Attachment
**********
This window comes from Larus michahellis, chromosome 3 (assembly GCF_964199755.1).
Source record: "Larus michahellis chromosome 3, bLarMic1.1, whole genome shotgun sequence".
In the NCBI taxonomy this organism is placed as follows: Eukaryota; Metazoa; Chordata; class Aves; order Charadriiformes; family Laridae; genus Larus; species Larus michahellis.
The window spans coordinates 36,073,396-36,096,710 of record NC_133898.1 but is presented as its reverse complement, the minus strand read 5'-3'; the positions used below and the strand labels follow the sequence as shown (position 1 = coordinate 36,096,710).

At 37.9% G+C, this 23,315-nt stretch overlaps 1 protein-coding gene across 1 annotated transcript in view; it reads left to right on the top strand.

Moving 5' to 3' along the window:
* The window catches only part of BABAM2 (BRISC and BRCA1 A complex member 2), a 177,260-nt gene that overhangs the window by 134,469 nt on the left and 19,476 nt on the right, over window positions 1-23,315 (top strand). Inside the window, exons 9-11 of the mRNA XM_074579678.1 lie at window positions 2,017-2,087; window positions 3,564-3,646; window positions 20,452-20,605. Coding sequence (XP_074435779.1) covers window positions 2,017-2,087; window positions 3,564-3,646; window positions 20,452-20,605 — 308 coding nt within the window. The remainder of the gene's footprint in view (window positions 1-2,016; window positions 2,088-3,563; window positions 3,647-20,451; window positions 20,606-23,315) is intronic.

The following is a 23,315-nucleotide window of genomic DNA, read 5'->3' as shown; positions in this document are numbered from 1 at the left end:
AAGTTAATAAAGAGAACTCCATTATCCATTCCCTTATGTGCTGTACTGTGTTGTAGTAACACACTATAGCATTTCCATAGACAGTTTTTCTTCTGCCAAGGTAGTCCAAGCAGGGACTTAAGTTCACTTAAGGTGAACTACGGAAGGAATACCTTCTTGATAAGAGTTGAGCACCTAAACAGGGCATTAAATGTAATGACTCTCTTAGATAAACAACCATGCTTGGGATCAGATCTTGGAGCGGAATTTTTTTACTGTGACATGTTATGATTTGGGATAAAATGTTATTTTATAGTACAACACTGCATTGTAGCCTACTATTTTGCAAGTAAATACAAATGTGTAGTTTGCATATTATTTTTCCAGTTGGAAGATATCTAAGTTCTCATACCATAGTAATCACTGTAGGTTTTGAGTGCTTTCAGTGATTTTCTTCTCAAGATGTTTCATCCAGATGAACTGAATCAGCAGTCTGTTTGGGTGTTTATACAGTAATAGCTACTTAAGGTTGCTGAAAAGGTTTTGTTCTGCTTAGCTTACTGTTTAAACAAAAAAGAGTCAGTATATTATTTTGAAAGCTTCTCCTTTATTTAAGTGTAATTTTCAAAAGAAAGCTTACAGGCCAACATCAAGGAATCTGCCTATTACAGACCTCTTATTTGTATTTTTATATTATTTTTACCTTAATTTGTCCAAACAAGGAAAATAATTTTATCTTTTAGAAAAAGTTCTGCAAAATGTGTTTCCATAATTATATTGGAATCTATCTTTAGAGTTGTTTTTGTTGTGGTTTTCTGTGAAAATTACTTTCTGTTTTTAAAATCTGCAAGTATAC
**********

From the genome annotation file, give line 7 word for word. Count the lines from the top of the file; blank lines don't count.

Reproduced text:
* The window catches only part of BABAM2 (BRISC and BRCA1 A complex member 2), a 177,260-nt gene that overhangs the window by 134,469 nt on the left and 19,476 nt on the right, over window positions 1-23,315 (top strand). Inside the window, exons 9-11 of the mRNA XM_074579678.1 lie at window positions 2,017-2,087; window positions 3,564-3,646; window positions 20,452-20,605. Coding sequence (XP_074435779.1) covers window positions 2,017-2,087; window positions 3,564-3,646; window positions 20,452-20,605 — 308 coding nt within the window. The remainder of the gene's footprint in view (window positions 1-2,016; window positions 2,088-3,563; window positions 3,647-20,451; window positions 20,606-23,315) is intronic.